Online storage is handy, but it's not without risks.
The ability to store copies of important data online is something that many individuals and businesses find invaluable. Millions of users sign up to services like Dropbox, OneDrive and Google Drive, and there’s a huge market for enterprise-grade solutions like Veeam and Unitrends. It’s quick, convenient and cost effective. But are cloud backups safe?
It depends what you mean by safe. Whenever you store a file in the cloud, you’re essentially putting it on someone else’s computer – that someone being a company with several banks of servers in a data centre somewhere. That, naturally, requires a significant amount of trust. You trust that the cloud provider won’t look at your files, copy them unnecessarily, steal them or lose them - either through mechanical failure, a cyber breach or a human error. It’s unlikely you’ll have any control over how or where your files are stored either, so again you assume that it’s all done in a way that’s safe and compliant with rules like GDPR.
Ultimately, unless you set up a private cloud, you’re never going to have full control over these kind of things. All you can do is have faith and assume everything is above board.
Probably the main concern with cloud backups is that potentially sensitive data pertaining to your business might end up in the wrong hands. As well as being sent to a third party, your data gets sent over a public network – the internet. For the purpose of this article, that’s what we’re interested in: are cloud backups safe from criminals?
There are numerous ways data could be stolen between it leaving your network to arriving at a cloud storage data centre. It could start right at the beginning, with your own systems - a computer virus, maybe, that redirects files to criminals rather than sending them to the cloud backup service. Or a hacker could intercept your wi-fi and steal data that way. Alternatively, whoever provides your cloud backup services could get hacked.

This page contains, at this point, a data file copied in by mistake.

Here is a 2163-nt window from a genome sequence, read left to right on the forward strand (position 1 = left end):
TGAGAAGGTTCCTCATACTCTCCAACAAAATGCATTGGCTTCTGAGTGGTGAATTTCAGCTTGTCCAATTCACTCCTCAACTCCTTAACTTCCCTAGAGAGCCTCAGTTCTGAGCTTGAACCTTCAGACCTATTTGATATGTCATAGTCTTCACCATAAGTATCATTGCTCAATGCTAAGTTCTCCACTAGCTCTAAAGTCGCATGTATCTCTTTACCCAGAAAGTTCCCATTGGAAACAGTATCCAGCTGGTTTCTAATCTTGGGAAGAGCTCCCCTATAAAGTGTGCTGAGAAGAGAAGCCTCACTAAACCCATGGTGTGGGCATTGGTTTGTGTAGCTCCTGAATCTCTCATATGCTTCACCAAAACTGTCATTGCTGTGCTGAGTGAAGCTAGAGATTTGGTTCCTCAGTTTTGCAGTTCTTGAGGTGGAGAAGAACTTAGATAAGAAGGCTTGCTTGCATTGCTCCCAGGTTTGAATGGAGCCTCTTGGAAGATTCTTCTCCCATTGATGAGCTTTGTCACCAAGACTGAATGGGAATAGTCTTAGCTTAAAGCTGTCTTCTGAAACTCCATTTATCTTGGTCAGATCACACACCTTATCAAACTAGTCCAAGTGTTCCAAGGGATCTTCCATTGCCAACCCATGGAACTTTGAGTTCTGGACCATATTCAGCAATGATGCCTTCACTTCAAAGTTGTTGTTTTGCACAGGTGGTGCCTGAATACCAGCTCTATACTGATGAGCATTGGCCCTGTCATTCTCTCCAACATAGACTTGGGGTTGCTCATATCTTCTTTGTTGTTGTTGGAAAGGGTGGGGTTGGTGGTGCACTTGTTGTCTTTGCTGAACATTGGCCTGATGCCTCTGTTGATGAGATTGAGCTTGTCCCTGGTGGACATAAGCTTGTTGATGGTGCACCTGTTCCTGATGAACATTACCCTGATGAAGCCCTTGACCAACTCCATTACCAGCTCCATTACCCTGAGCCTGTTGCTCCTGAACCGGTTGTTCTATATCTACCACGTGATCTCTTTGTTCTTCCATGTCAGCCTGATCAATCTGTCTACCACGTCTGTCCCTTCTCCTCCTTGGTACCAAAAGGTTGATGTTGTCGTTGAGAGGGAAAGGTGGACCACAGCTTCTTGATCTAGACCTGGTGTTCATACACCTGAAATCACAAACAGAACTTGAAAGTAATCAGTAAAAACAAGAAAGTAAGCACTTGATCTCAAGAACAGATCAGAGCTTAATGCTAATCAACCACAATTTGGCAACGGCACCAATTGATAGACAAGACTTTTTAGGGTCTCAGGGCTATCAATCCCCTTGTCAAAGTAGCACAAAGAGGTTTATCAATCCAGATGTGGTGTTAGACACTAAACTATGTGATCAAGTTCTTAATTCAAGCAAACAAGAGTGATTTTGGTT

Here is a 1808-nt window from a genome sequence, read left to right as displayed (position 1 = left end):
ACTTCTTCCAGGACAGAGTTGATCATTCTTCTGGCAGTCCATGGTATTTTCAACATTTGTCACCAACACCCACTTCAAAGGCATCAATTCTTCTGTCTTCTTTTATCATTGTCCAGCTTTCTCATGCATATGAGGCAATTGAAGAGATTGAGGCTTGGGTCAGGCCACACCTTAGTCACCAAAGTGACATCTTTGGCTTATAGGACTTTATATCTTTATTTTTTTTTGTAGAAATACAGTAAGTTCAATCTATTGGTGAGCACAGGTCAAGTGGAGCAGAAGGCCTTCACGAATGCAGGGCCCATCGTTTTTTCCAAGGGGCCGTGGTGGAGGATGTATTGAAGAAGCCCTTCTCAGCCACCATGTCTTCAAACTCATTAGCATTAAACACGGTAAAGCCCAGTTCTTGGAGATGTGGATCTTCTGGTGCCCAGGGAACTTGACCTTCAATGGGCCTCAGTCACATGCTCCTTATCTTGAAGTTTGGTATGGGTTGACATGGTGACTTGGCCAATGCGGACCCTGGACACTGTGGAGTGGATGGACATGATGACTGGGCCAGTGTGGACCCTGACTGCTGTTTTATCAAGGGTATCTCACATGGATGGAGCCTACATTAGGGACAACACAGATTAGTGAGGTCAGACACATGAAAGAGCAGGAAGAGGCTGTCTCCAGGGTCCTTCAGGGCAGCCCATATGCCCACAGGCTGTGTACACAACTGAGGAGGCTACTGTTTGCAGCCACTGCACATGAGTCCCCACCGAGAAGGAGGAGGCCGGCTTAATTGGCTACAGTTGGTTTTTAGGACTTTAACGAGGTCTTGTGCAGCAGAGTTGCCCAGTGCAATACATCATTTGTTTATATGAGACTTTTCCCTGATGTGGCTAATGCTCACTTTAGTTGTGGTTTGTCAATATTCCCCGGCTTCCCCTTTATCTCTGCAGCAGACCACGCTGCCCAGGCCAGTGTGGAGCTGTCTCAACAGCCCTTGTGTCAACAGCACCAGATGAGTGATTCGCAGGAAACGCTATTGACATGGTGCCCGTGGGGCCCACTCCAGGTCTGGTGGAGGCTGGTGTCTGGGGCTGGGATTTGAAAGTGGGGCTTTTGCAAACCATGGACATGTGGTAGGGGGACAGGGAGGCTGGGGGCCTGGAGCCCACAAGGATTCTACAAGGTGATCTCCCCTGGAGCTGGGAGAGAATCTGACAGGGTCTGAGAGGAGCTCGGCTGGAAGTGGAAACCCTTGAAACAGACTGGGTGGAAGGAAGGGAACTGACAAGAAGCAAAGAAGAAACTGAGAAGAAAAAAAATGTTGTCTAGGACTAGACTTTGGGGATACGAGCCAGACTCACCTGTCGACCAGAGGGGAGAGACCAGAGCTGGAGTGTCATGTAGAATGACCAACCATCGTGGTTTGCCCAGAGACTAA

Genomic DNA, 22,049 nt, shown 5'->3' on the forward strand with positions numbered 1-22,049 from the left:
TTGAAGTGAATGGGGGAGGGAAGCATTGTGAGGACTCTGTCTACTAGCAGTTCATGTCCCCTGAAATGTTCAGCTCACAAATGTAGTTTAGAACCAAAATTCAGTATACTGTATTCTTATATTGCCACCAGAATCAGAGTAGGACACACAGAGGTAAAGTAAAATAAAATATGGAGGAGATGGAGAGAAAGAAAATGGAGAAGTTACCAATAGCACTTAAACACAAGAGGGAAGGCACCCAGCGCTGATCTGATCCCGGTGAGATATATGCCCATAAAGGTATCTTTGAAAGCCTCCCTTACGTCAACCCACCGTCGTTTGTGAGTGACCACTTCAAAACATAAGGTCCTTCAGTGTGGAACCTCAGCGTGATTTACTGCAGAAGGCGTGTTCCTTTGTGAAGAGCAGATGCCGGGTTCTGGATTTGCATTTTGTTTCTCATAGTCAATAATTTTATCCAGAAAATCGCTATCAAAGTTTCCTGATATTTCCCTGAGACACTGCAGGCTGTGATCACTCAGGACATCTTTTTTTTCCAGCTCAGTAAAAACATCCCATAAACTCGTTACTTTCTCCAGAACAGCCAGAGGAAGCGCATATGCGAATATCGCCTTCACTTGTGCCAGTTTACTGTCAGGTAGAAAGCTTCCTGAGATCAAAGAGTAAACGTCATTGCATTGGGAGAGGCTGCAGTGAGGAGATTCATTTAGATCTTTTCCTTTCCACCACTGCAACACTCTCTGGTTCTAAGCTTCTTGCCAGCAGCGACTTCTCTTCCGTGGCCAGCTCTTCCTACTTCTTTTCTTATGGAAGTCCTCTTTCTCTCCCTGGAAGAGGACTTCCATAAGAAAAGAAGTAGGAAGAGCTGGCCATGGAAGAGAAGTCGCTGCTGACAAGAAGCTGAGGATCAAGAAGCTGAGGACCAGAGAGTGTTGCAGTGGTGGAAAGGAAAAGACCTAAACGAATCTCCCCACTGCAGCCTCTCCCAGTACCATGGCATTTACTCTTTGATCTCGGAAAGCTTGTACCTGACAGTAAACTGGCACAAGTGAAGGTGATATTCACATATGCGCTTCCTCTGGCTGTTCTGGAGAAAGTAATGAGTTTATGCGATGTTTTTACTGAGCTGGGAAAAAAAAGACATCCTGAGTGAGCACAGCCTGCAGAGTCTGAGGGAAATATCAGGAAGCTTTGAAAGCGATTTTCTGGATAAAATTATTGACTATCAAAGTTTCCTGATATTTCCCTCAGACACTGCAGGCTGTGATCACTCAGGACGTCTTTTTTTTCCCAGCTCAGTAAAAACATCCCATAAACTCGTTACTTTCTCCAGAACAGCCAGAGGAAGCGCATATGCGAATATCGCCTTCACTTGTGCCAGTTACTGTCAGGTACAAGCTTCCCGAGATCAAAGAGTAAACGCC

Of course, such scenarios aren’t everyday occurrences, but they do happen. That’s why it’s so important that backups are encrypted before being sent across the internet. Even if third-parties were somehow able to get hold of your backups, they wouldn’t be able to read them without the decryption key, so the files would be useless. In the case of 256-bit encryption, it would take a hacker millions of years to crack it, using brute-forcing. There are other methods of hacking, but to date, 256-bit encryption methods remain safe.
Returning to our original question, then: are cloud backups safe? Yes, they are, thanks to encryption. They’re not immune to ransomware, theft or loss, but if combined with other backup methods, in a 3-2-1 backup system, cloud backups are a convenient and useful addition to your data recovery strategy.
TMB offers a range of different cloud backup solutions. Contact us today to find out which one best meets the demands of your business.